Bitnami is probably best known for making it easy to deploy web apps, services and development environments with just a few clicks. As developers start moving to containers, Bitnami, too, has to change to keep up with this trend. The company today launched the first beta of Stacksmith at Docker’s developer conference in Barcelona.
Stacksmith gives developers a set of “high-quality, updated and curated application components” they can use for both development and production within Docker. Bitnami says this service builds on top of its existing set of curated runtimes and components and translates high-level app requirements into Docker files.
“By adding application code to this Docker file applications and all its dependencies are captured into an easy-to-share, customizable Docker file and container image that fits with existing build and deployment tools,” the company explains its new service. Bitnami notes that developers can, for example, pick the likes of Python, Java, PHP, Go, Ruby or Node, as well as their favorite frameworks for these languages to build their containerized development environments.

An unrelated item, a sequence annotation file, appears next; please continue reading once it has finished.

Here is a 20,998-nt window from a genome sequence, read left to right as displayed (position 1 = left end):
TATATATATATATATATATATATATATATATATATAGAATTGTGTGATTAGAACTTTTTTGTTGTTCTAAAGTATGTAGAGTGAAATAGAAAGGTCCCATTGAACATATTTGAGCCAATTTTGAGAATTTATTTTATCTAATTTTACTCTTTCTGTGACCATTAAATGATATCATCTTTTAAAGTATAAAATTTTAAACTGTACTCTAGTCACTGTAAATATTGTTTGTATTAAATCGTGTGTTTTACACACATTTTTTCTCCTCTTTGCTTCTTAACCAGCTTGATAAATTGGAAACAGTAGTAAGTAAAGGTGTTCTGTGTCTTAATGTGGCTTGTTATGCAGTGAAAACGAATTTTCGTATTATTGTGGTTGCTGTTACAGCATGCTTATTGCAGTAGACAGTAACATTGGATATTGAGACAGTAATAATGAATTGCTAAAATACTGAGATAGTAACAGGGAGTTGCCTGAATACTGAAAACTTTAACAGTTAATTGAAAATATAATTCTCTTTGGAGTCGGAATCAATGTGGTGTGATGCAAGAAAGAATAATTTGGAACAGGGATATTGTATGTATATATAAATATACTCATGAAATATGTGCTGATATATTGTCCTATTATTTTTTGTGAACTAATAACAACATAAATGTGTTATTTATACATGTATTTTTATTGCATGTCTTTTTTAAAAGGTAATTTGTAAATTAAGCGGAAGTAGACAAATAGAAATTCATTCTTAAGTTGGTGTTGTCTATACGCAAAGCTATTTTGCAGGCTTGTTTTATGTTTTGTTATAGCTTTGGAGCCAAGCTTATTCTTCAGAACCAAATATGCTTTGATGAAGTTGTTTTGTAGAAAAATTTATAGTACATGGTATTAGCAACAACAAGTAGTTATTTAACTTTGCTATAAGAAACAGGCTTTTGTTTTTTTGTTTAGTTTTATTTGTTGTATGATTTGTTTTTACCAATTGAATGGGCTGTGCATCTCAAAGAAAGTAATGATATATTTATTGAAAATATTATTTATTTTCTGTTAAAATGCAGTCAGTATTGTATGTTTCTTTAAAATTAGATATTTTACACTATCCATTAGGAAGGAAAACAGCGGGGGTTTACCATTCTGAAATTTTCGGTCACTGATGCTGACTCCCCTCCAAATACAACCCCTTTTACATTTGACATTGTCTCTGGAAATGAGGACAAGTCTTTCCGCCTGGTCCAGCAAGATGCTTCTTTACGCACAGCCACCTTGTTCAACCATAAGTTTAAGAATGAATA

Building these customer container images should only take a few minutes and once they are available, developers can also easily share them with just a URL.
“By using the Stacksmith service application developers can free themselves from worrying about framework dependencies and lower level Linux requirements; they can focus on building great software using their language of choice,” said Simon Bennett, Bitnami’s Vice President of products in today’s announcement. “The goal of this beta is we want the community to build as many different kinds of images as possible and to use Stacksmith in a way we never anticipated. We love to be surprised.”
To ensure the security of these new containers, Bitnami will notify developers when there are security issues or other updates for the components in these custom containers.
In addition to Stacksmith — and based on it — Bitnami also today announced the release of a set of new container images for common language runtimes in Google’s Container Registry.
“We want to make development with containers easy and Bitnami’s new Stacksmith service is a great step in that direction,” said Kit Merker, Google’s product manager for its Google Container Registry. “Google Container Registry is a fast, secure and cost effective way to store your containers. The combination of both services lets you declare your dependencies to generate Docker files from re-usable base images.”
Google and Bitnami seem to have a pretty good relationship these days. The two companies previously worked together to bring Bitnami apps to the Google Cloud Platform, for example. There, too, the focus was on making it easy for developers to set up curated developer environments on Google’s servers.